VoteSafe’s Tom Ridge Talks Mail-In Voting, Popularity Of Absentee Ballots, And The November Election

   DailyWire.com
Mail-in ballot.
Geri Lavrov / Contributor via Getty Images

The COVID-19 pandemic has led to increased discussion over mail-in ballots for the 2020 presidential election in November. With the possibility of a “second wave” of the virus in the fall, some politicians and media figures have shown support for expanding mail-in accessibility for the general American public.

Politicians and commentators who oppose such efforts have also offered their opinions.

The Daily Wire previously interviewed Catherine Engelbrecht of True the Vote on the topic, which you can read here.

On Thursday, we spoke with Tom Ridge, co-chair of VoteSafe, “a cross-partisan coalition of election administrators and organizations that endorse the simple principle that every American has the right to vote safely amidst the pandemic,” according to the official VoteSafe website.

The organization’s website adds that VoteSafe is “committed to ensuring voters have options: expanded access to absentee ballots as well as safe, sanitary, and accessible in-person voting locations.”

Tom Ridge, former Pennsylvania governor and former Secretary of the U.S. Department of Homeland Security, spoke with The Daily Wire about the current state of mail-in voting, as well as its benefits, the perception of large pitfalls, and what states can do to prepare for the possibility of dramatically expanded mail-in voting.

If you would rather listen to the interview, it can be played via the SoundCloud embed. The written version is below.

DW: What are the benefits of mail-in voting?

RIDGE: I think there are multiple benefits with mail-in voting that this country’s probably recognized since the Civil War. They certainly recognize their importance when people chose in 2016, had to go to the polls, and one out of four, 25%, liked the option of absentee ballots. Now, particularly in light of the COVID-19 challenge and the possible reoccurrence in the fall, and just the overall anxiety and the cautious nature that some people may take to any kind of gathering, making sure that voters have a safe and secure option to in-person balloting I think is a good thing.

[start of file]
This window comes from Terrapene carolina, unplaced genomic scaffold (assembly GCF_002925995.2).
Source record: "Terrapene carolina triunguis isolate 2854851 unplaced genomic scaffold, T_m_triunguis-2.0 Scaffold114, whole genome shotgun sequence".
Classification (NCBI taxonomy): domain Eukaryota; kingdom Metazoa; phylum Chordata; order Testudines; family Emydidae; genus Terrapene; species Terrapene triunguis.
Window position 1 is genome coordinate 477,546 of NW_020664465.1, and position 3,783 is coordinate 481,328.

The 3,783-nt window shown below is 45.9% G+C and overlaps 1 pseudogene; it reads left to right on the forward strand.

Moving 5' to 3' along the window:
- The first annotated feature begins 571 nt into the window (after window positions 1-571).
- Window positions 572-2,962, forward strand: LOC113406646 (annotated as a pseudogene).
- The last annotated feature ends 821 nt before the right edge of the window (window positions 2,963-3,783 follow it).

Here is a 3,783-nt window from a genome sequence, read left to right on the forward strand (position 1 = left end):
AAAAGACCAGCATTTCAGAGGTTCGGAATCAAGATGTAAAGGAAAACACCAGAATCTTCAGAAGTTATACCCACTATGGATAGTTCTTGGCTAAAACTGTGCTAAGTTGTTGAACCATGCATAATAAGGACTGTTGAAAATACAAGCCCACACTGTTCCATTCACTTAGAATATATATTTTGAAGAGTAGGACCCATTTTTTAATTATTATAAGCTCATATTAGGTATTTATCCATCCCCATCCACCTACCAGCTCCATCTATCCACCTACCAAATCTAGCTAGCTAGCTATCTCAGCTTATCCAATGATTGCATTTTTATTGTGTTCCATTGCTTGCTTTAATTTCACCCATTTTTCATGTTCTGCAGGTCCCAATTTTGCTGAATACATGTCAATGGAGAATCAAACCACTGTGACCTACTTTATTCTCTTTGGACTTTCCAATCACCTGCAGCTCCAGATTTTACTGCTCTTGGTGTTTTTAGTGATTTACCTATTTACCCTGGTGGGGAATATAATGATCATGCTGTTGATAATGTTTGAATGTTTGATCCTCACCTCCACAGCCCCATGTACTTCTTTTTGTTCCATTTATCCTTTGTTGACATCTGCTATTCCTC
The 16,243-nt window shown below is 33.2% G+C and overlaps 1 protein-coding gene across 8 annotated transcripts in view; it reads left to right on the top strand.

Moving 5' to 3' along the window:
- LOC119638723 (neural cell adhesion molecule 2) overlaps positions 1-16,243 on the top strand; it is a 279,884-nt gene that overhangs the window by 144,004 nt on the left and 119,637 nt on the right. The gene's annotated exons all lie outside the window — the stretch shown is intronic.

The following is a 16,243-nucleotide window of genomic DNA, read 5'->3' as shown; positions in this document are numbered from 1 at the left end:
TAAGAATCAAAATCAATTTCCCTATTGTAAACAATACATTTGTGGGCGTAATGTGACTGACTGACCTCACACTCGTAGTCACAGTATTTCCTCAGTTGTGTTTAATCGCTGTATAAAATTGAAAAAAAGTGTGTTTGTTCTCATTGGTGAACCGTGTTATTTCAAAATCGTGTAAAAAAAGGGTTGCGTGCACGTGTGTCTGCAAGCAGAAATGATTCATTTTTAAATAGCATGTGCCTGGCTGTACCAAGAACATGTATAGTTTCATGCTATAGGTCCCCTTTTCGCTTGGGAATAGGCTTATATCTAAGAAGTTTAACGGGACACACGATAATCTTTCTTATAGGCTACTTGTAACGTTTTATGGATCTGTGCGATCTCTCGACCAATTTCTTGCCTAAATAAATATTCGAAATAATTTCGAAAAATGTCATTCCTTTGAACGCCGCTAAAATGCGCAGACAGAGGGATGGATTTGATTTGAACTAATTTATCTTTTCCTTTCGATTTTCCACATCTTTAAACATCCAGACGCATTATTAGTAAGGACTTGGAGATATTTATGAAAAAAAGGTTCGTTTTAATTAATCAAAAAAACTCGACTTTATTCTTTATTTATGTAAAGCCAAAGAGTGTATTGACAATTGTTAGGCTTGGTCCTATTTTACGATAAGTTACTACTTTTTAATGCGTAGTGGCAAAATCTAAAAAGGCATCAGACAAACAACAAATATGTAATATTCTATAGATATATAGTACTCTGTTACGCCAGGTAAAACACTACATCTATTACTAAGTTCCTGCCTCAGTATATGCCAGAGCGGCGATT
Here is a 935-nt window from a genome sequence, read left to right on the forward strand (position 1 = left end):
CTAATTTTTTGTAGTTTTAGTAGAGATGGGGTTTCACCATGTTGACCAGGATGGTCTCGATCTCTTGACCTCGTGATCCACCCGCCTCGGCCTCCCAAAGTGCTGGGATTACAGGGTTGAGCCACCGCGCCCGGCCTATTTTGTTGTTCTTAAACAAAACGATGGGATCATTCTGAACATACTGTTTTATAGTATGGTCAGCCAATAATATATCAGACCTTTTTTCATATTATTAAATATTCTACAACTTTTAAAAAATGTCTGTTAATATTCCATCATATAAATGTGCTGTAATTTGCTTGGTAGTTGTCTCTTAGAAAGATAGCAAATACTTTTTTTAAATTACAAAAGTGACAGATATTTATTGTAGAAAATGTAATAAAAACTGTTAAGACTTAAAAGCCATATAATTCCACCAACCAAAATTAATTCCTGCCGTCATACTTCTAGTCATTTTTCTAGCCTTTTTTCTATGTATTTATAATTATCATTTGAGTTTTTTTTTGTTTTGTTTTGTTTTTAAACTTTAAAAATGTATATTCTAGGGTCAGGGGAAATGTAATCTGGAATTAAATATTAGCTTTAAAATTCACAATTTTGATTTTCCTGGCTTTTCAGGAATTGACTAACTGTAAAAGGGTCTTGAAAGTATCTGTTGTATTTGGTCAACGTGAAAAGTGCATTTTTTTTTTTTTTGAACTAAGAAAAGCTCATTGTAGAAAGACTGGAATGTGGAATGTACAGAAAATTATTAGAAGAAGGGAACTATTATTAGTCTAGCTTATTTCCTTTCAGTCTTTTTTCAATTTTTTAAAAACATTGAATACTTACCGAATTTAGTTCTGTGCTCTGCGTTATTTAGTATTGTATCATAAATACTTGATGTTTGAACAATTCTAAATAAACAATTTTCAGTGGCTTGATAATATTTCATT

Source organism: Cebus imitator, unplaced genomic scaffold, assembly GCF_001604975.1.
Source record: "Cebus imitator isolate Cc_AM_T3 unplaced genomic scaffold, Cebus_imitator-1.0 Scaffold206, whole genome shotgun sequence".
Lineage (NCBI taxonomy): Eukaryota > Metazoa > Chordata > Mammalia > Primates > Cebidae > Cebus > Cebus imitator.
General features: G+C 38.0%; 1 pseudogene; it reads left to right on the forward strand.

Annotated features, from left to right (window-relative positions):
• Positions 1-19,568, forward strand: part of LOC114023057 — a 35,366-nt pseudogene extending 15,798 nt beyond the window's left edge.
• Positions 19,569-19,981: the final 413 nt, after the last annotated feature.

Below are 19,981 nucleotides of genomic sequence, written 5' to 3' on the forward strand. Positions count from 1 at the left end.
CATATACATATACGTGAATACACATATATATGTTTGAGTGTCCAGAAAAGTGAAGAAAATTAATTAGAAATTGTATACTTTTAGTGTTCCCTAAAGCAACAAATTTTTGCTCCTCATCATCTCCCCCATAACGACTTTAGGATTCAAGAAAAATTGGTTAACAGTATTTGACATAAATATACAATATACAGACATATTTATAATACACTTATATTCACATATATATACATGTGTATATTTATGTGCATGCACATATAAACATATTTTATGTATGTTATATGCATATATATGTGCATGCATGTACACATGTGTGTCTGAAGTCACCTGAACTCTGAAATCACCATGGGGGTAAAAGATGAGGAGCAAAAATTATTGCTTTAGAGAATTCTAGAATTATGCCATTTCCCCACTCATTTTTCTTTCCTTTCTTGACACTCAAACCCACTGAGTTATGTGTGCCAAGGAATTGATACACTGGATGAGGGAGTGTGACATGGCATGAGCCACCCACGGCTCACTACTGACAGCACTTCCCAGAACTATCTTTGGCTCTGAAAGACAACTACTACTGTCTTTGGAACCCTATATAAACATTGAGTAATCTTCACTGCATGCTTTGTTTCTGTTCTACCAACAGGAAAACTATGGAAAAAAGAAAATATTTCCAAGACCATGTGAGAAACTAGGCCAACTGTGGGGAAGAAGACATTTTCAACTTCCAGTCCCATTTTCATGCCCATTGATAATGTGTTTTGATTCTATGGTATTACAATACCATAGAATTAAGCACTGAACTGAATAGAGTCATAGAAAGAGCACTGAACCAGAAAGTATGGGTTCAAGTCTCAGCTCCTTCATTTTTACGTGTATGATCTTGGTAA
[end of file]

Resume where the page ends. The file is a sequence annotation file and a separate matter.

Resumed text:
The exclamation point I would put on that is, I personally think it is not a privilege to vote in America, I happen to think it’s a responsibility of citizenship. Likewise, I think it’s up to those who set policy to create safe and secure options for us to exercise that responsibility in a safe and secure way.

DW: On the flip side, what are the potential downsides for mail-in voting?

RIDGE: Well, it is clear that there’s much public discussion about potential fraud, and I’ve done a little research in that regard as well. You can’t say that there hasn’t been fraud, but I noted one particular study from the Heritage Foundation that reported there were slightly over 1,200 cases of voter fraud in the past 20 years where nearly a quarter of a billion votes had been cast, and resulted in over a thousand convictions. In that group only about, I think, 200-plus involved absentee ballots.

I also think it’s important and can be emphasized, particularly in November when I think the majority of Republicans and Democrats and Independents, at least now in June, want to make sure that this option is preserved for them on November 3rd, is that when they sign that absentee ballot, they are reminded that there’ll be some signature matching and there’ll be other ways to check it. But more importantly, there are both significant financial and potential imprisonment penalties for fraud. So it is nearly perfect, but one has to admit that there are some problems with it.

My friend, my co-chairman of this, is Governor Jennifer Granholm, and her state data showed that between the last ten years – from 2008 to 2018 – there were slightly under 300 election law offenses and a couple of dozen arrests. So again, is it absolutely, positively 100% fail safe perfect? No. But the record is that it’s minimal at worst, and neither party has historically been advantaged one way or the other by absentee ballots.

The Republican president won a race, by the way, where a quarter of the votes were absentee, but he’s now the incumbent president. He’s got a lot of smart people on his campaign staff already. He’s got this massive war chest and he has millions that follow him electronically. It’s almost counterintuitive, since he won an election where one out of four ballots were cast by absentee, with all the resources he has at his disposal, not to be encouraging those who can’t get to the polls by saying, “Look, you don’t have to choose between health and your civic responsibility. We’ll provide safe and secure options. So vote for me absentee if you’re not going to the polls.” It’s almost counterintuitive.

And I suspect when they get around to it, they probably will because they’ve gotta believe that a lot of Republican and Democrat incumbents and challengers are going to use this opportunity to encourage more absentee ballots rather than fewer.